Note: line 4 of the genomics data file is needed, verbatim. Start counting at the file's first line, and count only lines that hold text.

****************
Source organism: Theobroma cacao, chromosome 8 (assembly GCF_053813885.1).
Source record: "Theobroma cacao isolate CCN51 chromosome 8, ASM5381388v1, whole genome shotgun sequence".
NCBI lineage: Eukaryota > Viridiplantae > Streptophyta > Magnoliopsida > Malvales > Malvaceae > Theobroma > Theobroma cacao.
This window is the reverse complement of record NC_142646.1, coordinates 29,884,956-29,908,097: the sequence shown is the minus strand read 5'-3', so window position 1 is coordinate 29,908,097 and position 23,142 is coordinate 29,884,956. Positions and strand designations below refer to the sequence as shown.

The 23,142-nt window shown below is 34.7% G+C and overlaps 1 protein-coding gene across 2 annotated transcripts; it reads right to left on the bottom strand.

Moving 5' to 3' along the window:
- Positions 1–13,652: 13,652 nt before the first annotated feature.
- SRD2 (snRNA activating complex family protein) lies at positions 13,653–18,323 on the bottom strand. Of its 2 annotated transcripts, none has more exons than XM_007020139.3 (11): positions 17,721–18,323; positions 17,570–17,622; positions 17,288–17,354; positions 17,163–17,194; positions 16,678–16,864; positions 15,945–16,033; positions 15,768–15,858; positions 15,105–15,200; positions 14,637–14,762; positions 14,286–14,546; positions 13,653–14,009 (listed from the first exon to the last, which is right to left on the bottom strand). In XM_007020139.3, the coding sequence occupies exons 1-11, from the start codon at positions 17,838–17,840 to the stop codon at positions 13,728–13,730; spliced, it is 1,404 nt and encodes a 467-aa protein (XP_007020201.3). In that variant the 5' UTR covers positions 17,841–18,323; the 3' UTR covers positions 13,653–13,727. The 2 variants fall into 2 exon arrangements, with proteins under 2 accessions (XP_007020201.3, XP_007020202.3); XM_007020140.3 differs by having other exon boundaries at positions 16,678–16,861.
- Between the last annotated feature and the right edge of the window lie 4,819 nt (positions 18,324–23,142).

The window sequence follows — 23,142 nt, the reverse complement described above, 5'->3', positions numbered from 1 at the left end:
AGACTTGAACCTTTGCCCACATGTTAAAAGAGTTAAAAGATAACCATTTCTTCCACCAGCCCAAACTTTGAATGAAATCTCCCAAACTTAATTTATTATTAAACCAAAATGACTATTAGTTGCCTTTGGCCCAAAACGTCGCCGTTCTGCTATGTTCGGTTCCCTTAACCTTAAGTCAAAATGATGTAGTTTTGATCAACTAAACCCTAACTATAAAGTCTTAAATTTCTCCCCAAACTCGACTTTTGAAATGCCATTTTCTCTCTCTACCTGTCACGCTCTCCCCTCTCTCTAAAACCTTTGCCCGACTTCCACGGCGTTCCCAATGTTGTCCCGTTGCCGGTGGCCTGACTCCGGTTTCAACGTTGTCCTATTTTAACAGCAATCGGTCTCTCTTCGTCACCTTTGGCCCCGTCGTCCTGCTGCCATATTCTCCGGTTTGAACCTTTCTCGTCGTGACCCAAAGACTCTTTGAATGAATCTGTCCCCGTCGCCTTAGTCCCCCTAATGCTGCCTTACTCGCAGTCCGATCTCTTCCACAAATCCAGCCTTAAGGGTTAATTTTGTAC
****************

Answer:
This window is the reverse complement of record NC_142646.1, coordinates 29,884,956-29,908,097: the sequence shown is the minus strand read 5'-3', so window position 1 is coordinate 29,908,097 and position 23,142 is coordinate 29,884,956. Positions and strand designations below refer to the sequence as shown.